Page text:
Paris - Rafael Nadal faces a potentially season-defining
Davis Cup weekend as the 16-time Grand Slam champion returns for his first
appearance since hobbling out of the Australian Open in January with a
crippling hip injury.
The 31-year-old Nadal leads Spain into a home quarter-final
against Germany at Valencia's iconic Plaza de Toros bullring, boasting a
remarkable record in the tournament.
He is on a 22-match winning streak in singles with his only
loss coming on debut for five-time champions Spain back in 2004.
However, it's recent history which now concerns Nadal.
He may be back at world number one, but Nadal is far from
fully recovered from the hip problem which forced him to sit out the Indian
Wells and Miami Masters.
"It's been a tough few months," admitted Nadal,
ahead of a Davis Cup tie which will see him go toe-to-toe with Germany's
Alexander Zverev, the world number four widely seen as heir apparent to the
"But I am excited to be back - hopefully it will be a
positive week for me."
Coach and long-time friend Carlos Moya urged fans to be
patient as Nadal plots his European spring campaign which, if all goes to
script, will see him clinch an 11th French Open in June.
"He is not at 100% yet, but if he can win a match or
two, it can help him," said Moya.
Spain boast three top 20 players in their line-up - Nadal,
number 12 Pablo Carreno Busta and 17th-ranked Roberto Bautista Agut.
Germany, bidding to make the semi-finals for the first time
in 11 years, will rely for singles points on Zverev, playing just his fourth
Davis Cup tie, and veteran Philipp Kohlschreiber.
Spain also have form on their side - they have won 26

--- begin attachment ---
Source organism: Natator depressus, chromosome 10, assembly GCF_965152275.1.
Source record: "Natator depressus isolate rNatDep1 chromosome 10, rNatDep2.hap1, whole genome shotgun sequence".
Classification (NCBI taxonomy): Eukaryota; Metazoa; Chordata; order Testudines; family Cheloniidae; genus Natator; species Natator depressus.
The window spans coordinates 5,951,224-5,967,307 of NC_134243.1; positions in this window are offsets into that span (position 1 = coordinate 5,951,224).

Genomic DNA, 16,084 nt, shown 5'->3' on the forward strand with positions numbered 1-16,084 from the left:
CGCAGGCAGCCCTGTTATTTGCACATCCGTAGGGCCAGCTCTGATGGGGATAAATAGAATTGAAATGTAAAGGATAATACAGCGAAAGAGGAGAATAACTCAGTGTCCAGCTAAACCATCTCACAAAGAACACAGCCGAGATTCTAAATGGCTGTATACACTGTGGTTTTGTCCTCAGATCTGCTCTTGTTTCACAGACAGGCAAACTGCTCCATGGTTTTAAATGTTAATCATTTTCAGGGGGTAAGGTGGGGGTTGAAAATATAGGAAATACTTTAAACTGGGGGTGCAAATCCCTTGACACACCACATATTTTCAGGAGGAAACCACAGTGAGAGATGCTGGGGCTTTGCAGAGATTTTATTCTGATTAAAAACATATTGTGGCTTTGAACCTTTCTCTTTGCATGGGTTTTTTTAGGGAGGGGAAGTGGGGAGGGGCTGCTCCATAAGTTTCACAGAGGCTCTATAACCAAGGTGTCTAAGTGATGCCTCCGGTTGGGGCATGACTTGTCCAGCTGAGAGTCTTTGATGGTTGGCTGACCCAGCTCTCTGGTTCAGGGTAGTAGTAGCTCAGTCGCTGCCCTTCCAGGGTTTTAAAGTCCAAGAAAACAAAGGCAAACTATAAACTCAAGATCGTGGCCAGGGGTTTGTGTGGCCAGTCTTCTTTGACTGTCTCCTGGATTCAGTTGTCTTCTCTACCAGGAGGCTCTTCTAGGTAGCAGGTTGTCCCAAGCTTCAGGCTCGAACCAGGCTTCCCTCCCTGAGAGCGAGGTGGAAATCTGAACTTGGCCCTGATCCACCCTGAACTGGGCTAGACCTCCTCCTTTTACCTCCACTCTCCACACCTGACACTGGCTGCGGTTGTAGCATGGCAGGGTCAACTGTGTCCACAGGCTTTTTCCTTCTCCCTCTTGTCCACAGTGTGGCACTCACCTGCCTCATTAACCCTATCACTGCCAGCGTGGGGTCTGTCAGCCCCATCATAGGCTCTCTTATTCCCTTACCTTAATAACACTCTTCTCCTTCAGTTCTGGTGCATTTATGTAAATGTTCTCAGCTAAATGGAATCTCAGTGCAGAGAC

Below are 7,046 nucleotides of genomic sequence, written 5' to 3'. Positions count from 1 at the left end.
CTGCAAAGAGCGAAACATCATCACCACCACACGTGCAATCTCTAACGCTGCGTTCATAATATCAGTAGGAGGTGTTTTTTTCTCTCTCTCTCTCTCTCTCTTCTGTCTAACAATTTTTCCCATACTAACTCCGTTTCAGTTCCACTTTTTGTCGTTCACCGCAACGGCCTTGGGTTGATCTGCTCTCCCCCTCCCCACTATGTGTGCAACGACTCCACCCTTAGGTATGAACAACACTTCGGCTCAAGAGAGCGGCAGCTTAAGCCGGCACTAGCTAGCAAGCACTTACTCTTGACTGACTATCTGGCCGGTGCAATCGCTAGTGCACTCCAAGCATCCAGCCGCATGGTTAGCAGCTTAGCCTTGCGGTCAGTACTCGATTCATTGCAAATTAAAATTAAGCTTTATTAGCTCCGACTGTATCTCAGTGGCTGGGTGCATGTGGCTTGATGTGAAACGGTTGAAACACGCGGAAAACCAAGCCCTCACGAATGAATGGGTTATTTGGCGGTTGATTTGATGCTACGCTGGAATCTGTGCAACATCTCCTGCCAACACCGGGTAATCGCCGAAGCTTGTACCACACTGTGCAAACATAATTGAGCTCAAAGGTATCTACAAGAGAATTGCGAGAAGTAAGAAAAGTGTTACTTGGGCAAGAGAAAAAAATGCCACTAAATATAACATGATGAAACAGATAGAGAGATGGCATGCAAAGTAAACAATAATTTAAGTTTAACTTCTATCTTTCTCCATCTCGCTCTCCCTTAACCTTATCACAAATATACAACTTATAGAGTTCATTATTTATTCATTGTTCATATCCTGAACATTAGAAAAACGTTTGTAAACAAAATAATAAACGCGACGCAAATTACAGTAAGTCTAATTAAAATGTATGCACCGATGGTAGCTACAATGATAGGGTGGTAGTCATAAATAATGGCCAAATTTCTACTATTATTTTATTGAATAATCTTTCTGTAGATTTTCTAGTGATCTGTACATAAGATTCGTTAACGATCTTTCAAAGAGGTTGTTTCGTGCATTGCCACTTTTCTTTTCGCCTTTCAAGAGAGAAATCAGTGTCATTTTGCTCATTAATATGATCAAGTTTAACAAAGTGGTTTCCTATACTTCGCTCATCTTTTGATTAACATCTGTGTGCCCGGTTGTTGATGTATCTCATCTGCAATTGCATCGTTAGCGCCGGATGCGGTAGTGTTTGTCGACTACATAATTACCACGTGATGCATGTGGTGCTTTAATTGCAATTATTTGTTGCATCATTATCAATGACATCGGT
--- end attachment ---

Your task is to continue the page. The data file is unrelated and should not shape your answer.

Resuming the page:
straight home ties, with their last defeat on Spanish soil coming against
Brazil in 1999.
Defending champions France go to Genoa to tackle Italy who
are contesting their 250th Davis Cup tie.
France, the 10-time winners, have two top 30 players in
Lucas Pouille, ranked at 11, and Adrian Mannarino, the world 25.
But the French are missing injured Jo-Wilfried Tsonga and
Gael Monfils while Italy, champions way back in 1976, can count on the
combustible Fabio Fognini for his dedication to the flag.
Fognini spent over 11 hours on court in the 3-1 victory over
Japan in the first round.
He has also competed for his nation every year since 2008.
Fognini may have a lighter Davis Cup schedule in 2019 when
the 118-year-old tournament is expected to undergo its most radical revamp.
Instead of being played over four weekends, it will be
rebranded as the World Cup of Tennis Finals and crammed into a week at the end
of November or early December.
Eighteen nations would take part and feature a round-robin
system with a best-of-three-set format, two singles and a doubles rubber and
held in a neutral venue.
The plans, still to be fully ratified, have split the sport.
"The end of the Davis Cup. What sadness," tweeted
France captain Yannick Noah.
"They have sold the soul of an historic event. Sorry
In Nashville, meanwhile, 32-time champions the United States
will hope Miami champion John Isner, now at nine in the world, can take them into
the semi-finals for the first time in six years.
The US tackle last year's runners-up Belgium who are without
world number 10 David Goffin after he suffered a freak eye injury in Rotterdam
While the Americans can boast Isner, 14th-ranked Sam Querrey
as well as number 16 Jack Sock, the luckless Belgians will pin hopes on Ruben
Bemelmans, the world 110 and 319th-ranked Joris de Loore.
The winner of that tie will face either 2005 champions
Croatia or Kazakhstan for a place in the final.
World number three Marin Cilic and 28th-ranked Borna Coric
spearhead the Croatian challenge in Varazdin against a Kazakh team whose top
player is Mikhail Kukushkin at 92 in the world.